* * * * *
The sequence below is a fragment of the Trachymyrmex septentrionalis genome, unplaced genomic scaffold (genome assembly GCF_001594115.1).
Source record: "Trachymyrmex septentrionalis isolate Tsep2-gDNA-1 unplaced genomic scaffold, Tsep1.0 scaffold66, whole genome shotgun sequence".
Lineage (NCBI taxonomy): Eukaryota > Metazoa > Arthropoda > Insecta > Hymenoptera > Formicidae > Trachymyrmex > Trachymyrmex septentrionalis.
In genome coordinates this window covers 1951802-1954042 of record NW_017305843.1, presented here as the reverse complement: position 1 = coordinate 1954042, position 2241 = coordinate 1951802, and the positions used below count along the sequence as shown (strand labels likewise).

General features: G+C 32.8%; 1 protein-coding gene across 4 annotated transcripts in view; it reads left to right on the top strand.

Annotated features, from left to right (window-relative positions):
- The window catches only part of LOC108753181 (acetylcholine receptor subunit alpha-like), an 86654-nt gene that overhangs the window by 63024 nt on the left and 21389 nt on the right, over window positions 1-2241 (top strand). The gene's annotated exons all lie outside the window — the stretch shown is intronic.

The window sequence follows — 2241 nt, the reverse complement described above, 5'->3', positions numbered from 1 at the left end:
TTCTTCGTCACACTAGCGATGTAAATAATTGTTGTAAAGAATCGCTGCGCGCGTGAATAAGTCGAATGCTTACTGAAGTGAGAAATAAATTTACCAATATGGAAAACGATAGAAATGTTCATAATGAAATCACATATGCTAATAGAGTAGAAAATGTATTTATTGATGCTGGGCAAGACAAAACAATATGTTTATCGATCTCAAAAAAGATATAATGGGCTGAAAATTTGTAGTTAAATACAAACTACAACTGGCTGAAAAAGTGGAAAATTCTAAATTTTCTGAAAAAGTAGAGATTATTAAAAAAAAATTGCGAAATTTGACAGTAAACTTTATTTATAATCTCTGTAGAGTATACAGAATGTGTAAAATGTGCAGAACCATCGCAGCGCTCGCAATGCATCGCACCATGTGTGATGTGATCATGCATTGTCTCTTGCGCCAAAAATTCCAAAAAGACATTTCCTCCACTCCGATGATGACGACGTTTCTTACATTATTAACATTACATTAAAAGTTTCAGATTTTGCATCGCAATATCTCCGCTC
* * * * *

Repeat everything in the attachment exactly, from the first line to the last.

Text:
The sequence below is a fragment of the Trachymyrmex septentrionalis genome, unplaced genomic scaffold (genome assembly GCF_001594115.1).
Source record: "Trachymyrmex septentrionalis isolate Tsep2-gDNA-1 unplaced genomic scaffold, Tsep1.0 scaffold66, whole genome shotgun sequence".
Lineage (NCBI taxonomy): Eukaryota > Metazoa > Arthropoda > Insecta > Hymenoptera > Formicidae > Trachymyrmex > Trachymyrmex septentrionalis.
In genome coordinates this window covers 1951802-1954042 of record NW_017305843.1, presented here as the reverse complement: position 1 = coordinate 1954042, position 2241 = coordinate 1951802, and the positions used below count along the sequence as shown (strand labels likewise).

General features: G+C 32.8%; 1 protein-coding gene across 4 annotated transcripts in view; it reads left to right on the top strand.

Annotated features, from left to right (window-relative positions):
- The window catches only part of LOC108753181 (acetylcholine receptor subunit alpha-like), an 86654-nt gene that overhangs the window by 63024 nt on the left and 21389 nt on the right, over window positions 1-2241 (top strand). The gene's annotated exons all lie outside the window — the stretch shown is intronic.

The window sequence follows — 2241 nt, the reverse complement described above, 5'->3', positions numbered from 1 at the left end:
TTCTTCGTCACACTAGCGATGTAAATAATTGTTGTAAAGAATCGCTGCGCGCGTGAATAAGTCGAATGCTTACTGAAGTGAGAAATAAATTTACCAATATGGAAAACGATAGAAATGTTCATAATGAAATCACATATGCTAATAGAGTAGAAAATGTATTTATTGATGCTGGGCAAGACAAAACAATATGTTTATCGATCTCAAAAAAGATATAATGGGCTGAAAATTTGTAGTTAAATACAAACTACAACTGGCTGAAAAAGTGGAAAATTCTAAATTTTCTGAAAAAGTAGAGATTATTAAAAAAAAATTGCGAAATTTGACAGTAAACTTTATTTATAATCTCTGTAGAGTATACAGAATGTGTAAAATGTGCAGAACCATCGCAGCGCTCGCAATGCATCGCACCATGTGTGATGTGATCATGCATTGTCTCTTGCGCCAAAAATTCCAAAAAGACATTTCCTCCACTCCGATGATGACGACGTTTCTTACATTATTAACATTACATTAAAAGTTTCAGATTTTGCATCGCAATATCTCCGCTC